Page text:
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Classical Physics from Newton's Laws?

  1. Feb 20, 2007 #1
    How much of classical physics can be purely derived from Newton's 3 Laws of motion?

    Can Newton's laws derive conservation of momentum? Or any other conservation laws?

    Consider this example

    Let there be no external forces.

    When standing in a stationary bus and the bus accelerates forwards, the person thrusts in the direction opposite the acceleration of the bus.

    How do you explain this?

    1. Newton’s third law, every action has an equal and opposite reaction. A 10N force exerted by the bus to the right means a 10N force on the person to the left. The person weighs less than the bus so accelerates more to the left than the bus to the right.

    2. Conservation of linear momentum. The centre of mass of the initial system is stationary so centre of mass will stay in the one place as long as no external forces act. When the bus moves to the right, the person must move to the left in order to maintain the original position of the centre of mass. However the bus is much heavier so the person has to move faster to the left in order to maintain the position of the centre of mass. Hence the person accelerates quicker to the left.

    Both explanations match observation although using different principles. So I wonder whether the two principles are linked, if not derivable from each other?

    OR is it the case that classical physics is usually explanined from conservation laws plus Newton's Laws? So the conservation laws and Newton's laws are separate?
    Last edited: Feb 20, 2007
  2. jcsd
  3. Feb 20, 2007 #2
    Conservation of momentum and Newton's third law are equivalent. However, your example does not demonstrate either. Instead, it is a demonstration of inertia - the principle behind Newton's first law. Newton's third law applies only to the forces that two objects exert on each other. When a bus accelerates, it is due to the interaction between the bus and the ground, not that between the bus and its passengers.
  4. Feb 20, 2007 #3
    How do you show this?

    How do you use Newton's first law to explain my example? I understand why the bus moves forwards but why does the passenger move backwards according to Newton's first law?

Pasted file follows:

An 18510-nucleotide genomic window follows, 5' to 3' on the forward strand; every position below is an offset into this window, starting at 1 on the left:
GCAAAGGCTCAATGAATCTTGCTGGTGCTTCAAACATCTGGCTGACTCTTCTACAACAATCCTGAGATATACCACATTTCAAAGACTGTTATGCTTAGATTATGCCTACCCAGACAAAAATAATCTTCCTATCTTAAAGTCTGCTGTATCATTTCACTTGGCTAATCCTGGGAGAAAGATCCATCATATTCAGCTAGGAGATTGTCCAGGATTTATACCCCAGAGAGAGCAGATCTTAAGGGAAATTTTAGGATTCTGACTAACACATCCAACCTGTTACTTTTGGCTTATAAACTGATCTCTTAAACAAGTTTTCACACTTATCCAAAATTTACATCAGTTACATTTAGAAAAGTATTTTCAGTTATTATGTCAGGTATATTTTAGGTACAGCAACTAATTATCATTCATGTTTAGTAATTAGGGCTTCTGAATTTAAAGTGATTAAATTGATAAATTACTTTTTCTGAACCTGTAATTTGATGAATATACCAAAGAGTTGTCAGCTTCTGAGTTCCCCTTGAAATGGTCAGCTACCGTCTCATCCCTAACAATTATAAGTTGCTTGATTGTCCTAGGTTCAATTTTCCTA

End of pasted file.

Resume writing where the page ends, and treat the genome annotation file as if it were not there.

5. Feb 21, 2007 #4


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    The passenger only apears to move backwards relative to the bus because he slips on the floor. If he was tied down like the seats the situation would be different.
  6. Feb 21, 2007 #5
    We assume no external forces other than the ground, bus and passenger.
  7. Feb 21, 2007 #6


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  8. Feb 21, 2007 #7


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    It's a standard proof in any mechanics text. If you divide the forces acting on a system of particles in internal (pairs according to the III-rd postulate) forces and external forces (pairs as well, but we're interested only in those acting on the particles in the system), then the II-nd law says

    [tex] \frac{d\vec{P}_{total, system}}{dt}=\sum (\vec{F}_{internal}+\vec{F}_{external}) [/tex]

    Since by the III-rd postulate and the principle of forces' independence it follows that

    [tex] \sum \vec{F}_{internal}=\vec{0} [/tex]

    then, the II-nd law becomes

    [tex] \frac{d\vec{P}_{total, system}}{dt}=\vec{0} [/tex]

    if there are no external forces, or, more generally, if their vector sum is zero.
    Last edited: Feb 22, 2007
  9. Feb 21, 2007 #8
    One thing that has always amused me, in some sense, is that Newton's Third Law isn't generally correct. It fails for magnetism.

    Yet somehow, if you calculate the momentum of the E and B fields, and the particles involved, it is still conserved. That's always bugged me a bit, although I'm glad it happens.
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